He envies the cello
cradled between the thighs
of Zoe Papadopoulos.

She’s at one with her instrument,
like the vibrato of her cello strings
and vibrates with libidinal heat.

He always gets her attention
when he stands for a trumpet solo,
playing the “Abblasen” baroque concerto.

When he gives her the hairy eyeball,
her dark eyes flash back knowing glances.
He dreams of Zoe every night,
waking up in the morning with sticky pajamas.

An Eagle Scout, he lives by the code
of the Boy Scout Handbook, embedded
in the residues of Victorian repression.

It warns of the danger of nocturnal emissions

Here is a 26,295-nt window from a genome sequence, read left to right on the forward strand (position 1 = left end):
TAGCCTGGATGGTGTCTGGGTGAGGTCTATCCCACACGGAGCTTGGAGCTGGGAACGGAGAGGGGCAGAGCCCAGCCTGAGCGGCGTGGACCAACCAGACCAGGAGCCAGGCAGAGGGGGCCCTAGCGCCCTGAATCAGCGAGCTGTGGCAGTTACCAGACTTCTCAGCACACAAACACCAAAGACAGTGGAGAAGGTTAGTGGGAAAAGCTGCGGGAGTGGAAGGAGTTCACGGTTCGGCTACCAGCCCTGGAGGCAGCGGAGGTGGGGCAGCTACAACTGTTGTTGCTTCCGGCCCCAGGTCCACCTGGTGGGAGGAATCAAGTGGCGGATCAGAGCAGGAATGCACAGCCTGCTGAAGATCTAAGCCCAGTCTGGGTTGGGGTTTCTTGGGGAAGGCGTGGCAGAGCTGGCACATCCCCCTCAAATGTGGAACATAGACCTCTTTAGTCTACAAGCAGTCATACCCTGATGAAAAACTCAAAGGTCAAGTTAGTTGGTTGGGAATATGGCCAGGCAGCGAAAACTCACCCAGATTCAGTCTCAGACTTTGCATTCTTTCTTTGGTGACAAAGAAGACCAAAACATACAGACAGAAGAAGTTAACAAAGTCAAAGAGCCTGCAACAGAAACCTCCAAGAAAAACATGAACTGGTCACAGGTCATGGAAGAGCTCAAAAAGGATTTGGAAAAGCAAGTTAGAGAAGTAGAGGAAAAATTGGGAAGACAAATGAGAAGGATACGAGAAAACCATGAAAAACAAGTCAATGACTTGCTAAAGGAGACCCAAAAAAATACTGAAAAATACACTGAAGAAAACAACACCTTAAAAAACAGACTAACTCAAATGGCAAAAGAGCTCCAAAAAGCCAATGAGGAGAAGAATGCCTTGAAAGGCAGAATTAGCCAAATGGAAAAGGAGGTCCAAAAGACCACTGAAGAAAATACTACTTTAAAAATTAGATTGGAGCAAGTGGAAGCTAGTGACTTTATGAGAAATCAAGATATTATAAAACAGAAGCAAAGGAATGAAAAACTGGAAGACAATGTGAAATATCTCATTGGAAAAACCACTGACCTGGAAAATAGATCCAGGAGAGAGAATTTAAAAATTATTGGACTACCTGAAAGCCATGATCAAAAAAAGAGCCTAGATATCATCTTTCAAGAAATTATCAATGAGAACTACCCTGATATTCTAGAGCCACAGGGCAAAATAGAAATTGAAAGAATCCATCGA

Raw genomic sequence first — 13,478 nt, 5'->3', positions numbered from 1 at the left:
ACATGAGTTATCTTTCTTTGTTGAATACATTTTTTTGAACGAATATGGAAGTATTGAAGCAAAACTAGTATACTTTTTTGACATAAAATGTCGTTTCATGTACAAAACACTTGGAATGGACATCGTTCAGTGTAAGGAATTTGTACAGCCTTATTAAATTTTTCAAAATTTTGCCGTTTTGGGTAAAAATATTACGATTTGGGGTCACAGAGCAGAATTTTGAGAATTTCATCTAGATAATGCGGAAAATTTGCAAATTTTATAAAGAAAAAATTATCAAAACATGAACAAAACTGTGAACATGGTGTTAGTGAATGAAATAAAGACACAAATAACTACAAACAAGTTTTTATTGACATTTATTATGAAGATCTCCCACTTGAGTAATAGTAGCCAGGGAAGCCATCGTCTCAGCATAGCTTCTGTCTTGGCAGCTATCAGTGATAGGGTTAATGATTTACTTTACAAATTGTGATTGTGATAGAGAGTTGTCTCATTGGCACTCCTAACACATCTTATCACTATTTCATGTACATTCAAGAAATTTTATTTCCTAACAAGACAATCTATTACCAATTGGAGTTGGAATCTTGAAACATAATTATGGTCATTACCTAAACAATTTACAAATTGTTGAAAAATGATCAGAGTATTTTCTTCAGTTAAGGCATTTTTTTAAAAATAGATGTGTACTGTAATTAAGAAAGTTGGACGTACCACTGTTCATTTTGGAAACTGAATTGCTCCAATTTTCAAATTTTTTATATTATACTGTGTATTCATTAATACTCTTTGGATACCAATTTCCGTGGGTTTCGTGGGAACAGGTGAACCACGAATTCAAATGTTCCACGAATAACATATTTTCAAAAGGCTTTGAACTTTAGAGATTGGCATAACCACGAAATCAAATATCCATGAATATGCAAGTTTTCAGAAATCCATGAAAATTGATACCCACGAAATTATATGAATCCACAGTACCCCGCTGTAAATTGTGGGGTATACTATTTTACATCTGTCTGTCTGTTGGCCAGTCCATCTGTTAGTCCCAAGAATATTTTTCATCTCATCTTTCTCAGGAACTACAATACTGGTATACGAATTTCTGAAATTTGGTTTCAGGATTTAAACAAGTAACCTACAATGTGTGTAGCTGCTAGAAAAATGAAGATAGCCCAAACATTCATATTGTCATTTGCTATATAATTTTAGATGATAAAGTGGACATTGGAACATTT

that can weaken a boy’s strength,
especially, if he deliberately causes them.

Returning home on a rumbling school bus,
he can barely remove school clothes,
before discreetly depositing his emissions
down the drain of a bathroom sink.

Advised by the handbook to consult his conscience,
he wrestles with demons of shame and guilt,
as he worries about spurting seeds of progeny
that will never be.

It wasn’t till years later,
reading “Coming of Age In Samoa,”
where teens could enjoy sex whenever they felt like it,
that he realizes he’s living in a crazy locale.

Relieved of all traces of guilt,
he can laugh at the quip of Woody Allen:
“Don’t knock masturbation.
It’s sex with someone you love.”